The point of all of this is that I finally at least attempted to de-clutter The Box. Probably every family has some equivalent of The Box. Even here it’s really a white basket, one see-through file thingie, a few books, and 3 magazine holders. The Box is like mixed martial arts. Some of it’s cool to see, but there’s a punch or a hidden kick that’s gonna come when you least expect it.
Honestly, the magazine holders only got a cursory glance. Some of them I had organized a few years ago, filing one failed plan after another in manila folders, bringing at least paper order to emotional and physical chaos. There are a few old calendars which I didn’t open. I know what’s inside, the daily record of a particular season of our Long Smite. The medical info in those magazine files stay.
The slant board, Braille work book, and foam Braille cell got put in the top of a closet. I don’t need those now (although the slant board would likely still be helpful), but I NEED to save them. Those are evidence of a small miracle, of eyes that literally were nearly blind and now see. Not perfectly, but they see. The Braille stuff stays.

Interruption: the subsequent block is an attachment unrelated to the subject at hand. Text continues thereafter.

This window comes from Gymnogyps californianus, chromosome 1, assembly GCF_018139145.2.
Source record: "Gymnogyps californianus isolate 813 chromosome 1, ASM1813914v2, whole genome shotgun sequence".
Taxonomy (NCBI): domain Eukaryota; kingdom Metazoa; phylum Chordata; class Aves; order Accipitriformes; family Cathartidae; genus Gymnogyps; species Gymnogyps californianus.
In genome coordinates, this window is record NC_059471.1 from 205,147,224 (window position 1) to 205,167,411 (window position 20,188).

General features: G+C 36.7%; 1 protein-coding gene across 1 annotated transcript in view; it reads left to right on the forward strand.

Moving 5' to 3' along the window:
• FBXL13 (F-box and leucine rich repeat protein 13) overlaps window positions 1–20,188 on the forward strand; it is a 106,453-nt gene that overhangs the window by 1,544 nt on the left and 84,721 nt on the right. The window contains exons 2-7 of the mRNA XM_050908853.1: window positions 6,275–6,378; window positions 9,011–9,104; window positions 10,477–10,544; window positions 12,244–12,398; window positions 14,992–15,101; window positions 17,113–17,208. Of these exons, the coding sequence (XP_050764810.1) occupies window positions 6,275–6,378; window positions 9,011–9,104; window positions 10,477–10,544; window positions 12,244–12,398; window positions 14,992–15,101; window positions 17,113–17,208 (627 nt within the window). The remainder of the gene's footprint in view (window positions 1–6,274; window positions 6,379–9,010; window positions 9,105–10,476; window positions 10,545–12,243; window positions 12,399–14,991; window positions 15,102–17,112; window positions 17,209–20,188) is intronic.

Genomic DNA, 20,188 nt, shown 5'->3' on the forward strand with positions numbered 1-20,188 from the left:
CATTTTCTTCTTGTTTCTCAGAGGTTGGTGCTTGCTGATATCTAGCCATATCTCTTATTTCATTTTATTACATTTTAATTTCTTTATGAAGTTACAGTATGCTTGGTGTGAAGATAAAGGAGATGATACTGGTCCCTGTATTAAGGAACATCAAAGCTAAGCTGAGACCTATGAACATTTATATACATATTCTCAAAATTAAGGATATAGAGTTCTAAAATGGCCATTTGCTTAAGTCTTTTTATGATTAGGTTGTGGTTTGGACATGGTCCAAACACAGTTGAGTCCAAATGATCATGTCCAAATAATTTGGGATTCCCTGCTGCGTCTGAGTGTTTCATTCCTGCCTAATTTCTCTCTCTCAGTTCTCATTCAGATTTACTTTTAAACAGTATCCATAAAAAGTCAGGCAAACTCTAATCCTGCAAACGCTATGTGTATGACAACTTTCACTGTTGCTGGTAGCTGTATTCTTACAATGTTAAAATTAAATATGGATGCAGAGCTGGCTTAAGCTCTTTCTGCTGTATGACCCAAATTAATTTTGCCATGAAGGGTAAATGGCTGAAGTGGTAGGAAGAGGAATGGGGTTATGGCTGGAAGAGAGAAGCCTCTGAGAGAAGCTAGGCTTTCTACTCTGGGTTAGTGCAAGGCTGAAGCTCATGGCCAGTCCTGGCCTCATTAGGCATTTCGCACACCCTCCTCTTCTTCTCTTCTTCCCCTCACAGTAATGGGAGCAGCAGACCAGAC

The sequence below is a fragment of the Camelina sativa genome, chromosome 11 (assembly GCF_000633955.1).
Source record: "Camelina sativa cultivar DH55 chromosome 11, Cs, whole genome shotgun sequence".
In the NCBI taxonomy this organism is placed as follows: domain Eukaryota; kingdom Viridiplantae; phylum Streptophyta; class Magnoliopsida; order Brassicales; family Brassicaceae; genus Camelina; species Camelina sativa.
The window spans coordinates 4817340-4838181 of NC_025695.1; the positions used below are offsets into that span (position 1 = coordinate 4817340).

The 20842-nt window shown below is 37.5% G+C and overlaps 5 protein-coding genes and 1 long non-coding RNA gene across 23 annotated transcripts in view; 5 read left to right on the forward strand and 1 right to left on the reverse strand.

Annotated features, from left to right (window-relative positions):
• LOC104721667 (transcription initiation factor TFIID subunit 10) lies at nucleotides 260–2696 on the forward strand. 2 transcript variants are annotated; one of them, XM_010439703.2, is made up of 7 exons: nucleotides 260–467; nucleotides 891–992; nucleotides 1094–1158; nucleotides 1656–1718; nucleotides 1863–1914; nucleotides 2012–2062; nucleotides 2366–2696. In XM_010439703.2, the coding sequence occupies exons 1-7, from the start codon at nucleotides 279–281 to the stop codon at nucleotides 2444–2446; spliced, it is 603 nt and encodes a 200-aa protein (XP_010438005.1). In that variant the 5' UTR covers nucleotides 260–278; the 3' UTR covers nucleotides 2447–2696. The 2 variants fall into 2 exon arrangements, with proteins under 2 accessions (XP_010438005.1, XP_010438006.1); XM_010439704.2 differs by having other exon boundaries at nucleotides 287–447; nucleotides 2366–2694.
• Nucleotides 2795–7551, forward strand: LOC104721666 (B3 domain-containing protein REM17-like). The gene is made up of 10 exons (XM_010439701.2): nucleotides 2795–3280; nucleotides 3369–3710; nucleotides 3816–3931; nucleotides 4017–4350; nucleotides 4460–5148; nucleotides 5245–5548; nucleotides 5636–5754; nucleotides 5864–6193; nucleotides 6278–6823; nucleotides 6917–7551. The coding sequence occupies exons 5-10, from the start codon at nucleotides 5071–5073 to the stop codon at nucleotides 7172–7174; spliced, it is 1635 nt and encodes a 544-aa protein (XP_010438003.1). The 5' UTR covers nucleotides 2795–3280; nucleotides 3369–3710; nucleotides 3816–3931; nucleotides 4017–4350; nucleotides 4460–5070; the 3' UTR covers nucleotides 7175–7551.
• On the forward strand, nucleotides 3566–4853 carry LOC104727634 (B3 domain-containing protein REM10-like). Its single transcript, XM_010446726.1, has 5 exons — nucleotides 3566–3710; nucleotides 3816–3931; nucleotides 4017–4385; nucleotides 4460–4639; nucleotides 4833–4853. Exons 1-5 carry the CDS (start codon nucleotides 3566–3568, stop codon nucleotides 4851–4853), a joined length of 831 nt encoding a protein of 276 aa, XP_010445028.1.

Facing the white basket with the see-through file thingie and the photo box was bittersweet. In this box are the emotional records of our first active go-around in the Long Smite. Cards upon cards…scribbled pictures on hospital letterhead…notes from a pre-Make a Wish shopping trip…a Braille Mother’s Day Card…a picture of SpongeBob for a friend who succumbed to the same smite we fight, as well as elaborately stickered posters that same friend made for my daughter. A manila envelope full of addresses for thank yous I never wrote, to people all over the world who sent hats to my little girl.
A week ago, when we returned to the hospital, we brought a bag full of unworn hats from that time to donate to the kids in the clinic. Another bag waits for winter.
Admittedly, I did have the thought that perhaps bringing unused hats on a scan day was a bad idea.
Still, the Box holds more than cards and pictures. There’s pain in the Box, for sure, but there’s so much love. Love from people we didn’t know, love from friends we only know because we share the same pain, love from family and acquaintances, love from people who just happened to hear about that kid who needed encouragement and thought they should do a good thing.
When I look in the Box, I see the goodness of people that sometimes is so hidden in modern society, in berserko style Jersey traffic, in customer service calls gone awry. The Box holds goodness and love.
My child wants to look through the Box again. Hopefully in looking there SHE can draw the strength she needs for whatever lies ahead. Again to quote that loud song, “grace collides with the dark inside”…the Box does have grace within. I truly hope this IS where the healing begins. The Box stays.
I guess I’ll stick to purging t-shirts and working through the multitude of scrunchies in my girls’ room, and leave the Box alone. Maybe my spouse will finally let me get rid of that copy of Raisin in the Sun…